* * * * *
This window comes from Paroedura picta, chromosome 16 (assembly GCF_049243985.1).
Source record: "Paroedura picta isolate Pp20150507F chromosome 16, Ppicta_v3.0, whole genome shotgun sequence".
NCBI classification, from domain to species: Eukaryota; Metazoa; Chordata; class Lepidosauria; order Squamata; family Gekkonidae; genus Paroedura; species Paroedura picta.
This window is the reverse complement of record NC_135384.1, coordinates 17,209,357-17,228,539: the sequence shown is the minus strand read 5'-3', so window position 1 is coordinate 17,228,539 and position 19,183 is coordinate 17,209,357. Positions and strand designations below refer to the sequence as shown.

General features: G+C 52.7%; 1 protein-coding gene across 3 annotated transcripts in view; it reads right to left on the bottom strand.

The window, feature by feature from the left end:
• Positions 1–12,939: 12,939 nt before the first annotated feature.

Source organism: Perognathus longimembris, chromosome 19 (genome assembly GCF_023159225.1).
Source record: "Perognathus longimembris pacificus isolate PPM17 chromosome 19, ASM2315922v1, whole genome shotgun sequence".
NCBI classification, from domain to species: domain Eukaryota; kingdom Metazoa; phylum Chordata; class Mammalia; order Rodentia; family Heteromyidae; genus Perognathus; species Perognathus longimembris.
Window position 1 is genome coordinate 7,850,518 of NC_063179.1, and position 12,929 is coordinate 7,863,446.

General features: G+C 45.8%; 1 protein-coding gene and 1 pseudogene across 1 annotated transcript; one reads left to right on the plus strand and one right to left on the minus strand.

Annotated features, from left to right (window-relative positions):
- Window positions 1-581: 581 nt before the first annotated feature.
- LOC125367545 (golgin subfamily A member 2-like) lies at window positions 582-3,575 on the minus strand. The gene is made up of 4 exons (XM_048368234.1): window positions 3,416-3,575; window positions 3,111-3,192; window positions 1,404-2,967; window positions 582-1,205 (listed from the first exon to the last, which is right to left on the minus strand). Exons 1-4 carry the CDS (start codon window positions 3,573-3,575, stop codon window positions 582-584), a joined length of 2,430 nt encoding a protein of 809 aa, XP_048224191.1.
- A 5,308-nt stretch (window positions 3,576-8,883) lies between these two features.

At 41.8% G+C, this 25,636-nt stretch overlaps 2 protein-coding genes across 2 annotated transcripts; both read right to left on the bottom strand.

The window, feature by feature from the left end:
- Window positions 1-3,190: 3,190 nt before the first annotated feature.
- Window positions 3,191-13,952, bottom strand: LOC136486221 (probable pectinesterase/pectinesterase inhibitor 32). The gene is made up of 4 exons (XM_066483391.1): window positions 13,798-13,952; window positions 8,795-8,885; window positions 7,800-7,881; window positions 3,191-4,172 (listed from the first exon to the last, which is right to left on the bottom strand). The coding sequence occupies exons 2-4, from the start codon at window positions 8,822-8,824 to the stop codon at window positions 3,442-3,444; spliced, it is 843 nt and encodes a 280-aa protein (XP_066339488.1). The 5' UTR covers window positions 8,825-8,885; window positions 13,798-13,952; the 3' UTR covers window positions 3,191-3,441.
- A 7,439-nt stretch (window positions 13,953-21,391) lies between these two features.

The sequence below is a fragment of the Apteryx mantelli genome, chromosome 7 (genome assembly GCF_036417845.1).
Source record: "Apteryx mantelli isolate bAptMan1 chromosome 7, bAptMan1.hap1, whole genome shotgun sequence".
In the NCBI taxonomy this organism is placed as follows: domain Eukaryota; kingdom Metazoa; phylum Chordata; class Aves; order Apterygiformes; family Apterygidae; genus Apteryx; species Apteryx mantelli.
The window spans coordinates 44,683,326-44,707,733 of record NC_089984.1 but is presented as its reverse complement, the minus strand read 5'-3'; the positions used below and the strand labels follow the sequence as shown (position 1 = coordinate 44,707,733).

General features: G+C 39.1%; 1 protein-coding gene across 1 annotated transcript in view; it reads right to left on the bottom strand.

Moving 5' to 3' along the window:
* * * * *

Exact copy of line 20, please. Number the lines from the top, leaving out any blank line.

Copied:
- Window positions 3,191-13,952, bottom strand: LOC136486221 (probable pectinesterase/pectinesterase inhibitor 32). The gene is made up of 4 exons (XM_066483391.1): window positions 13,798-13,952; window positions 8,795-8,885; window positions 7,800-7,881; window positions 3,191-4,172 (listed from the first exon to the last, which is right to left on the bottom strand). The coding sequence occupies exons 2-4, from the start codon at window positions 8,822-8,824 to the stop codon at window positions 3,442-3,444; spliced, it is 843 nt and encodes a 280-aa protein (XP_066339488.1). The 5' UTR covers window positions 8,825-8,885; window positions 13,798-13,952; the 3' UTR covers window positions 3,191-3,441.